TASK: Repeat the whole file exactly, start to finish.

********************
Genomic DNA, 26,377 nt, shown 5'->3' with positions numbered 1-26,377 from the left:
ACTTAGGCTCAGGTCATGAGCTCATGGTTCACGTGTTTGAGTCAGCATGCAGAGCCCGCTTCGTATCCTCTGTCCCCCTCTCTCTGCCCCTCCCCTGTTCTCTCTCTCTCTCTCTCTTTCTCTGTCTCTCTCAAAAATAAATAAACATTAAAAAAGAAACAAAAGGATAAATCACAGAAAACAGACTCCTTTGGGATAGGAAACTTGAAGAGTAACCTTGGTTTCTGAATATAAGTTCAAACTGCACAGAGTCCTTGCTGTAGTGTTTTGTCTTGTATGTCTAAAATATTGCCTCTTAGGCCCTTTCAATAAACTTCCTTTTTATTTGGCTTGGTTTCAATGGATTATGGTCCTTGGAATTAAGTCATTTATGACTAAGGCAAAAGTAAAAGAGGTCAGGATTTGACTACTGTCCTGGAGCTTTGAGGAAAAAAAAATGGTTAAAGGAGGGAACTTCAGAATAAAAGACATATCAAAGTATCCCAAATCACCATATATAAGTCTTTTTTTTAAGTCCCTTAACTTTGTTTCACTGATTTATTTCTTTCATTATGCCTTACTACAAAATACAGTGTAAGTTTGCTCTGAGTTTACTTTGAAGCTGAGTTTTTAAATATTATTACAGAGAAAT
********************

Genomic DNA, 26,377 nt, shown 5'->3' with positions numbered 1-26,377 from the left:
ACTTAGGCTCAGGTCATGAGCTCATGGTTCACGTGTTTGAGTCAGCATGCAGAGCCCGCTTCGTATCCTCTGTCCCCCTCTCTCTGCCCCTCCCCTGTTCTCTCTCTCTCTCTCTCTTTCTCTGTCTCTCTCAAAAATAAATAAACATTAAAAAAGAAACAAAAGGATAAATCACAGAAAACAGACTCCTTTGGGATAGGAAACTTGAAGAGTAACCTTGGTTTCTGAATATAAGTTCAAACTGCACAGAGTCCTTGCTGTAGTGTTTTGTCTTGTATGTCTAAAATATTGCCTCTTAGGCCCTTTCAATAAACTTCCTTTTTATTTGGCTTGGTTTCAATGGATTATGGTCCTTGGAATTAAGTCATTTATGACTAAGGCAAAAGTAAAAGAGGTCAGGATTTGACTACTGTCCTGGAGCTTTGAGGAAAAAAAAATGGTTAAAGGAGGGAACTTCAGAATAAAAGACATATCAAAGTATCCCAAATCACCATATATAAGTCTTTTTTTTAAGTCCCTTAACTTTGTTTCACTGATTTATTTCTTTCATTATGCCTTACTACAAAATACAGTGTAAGTTTGCTCTGAGTTTACTTTGAAGCTGAGTTTTTAAATATTATTACAGAGAAAT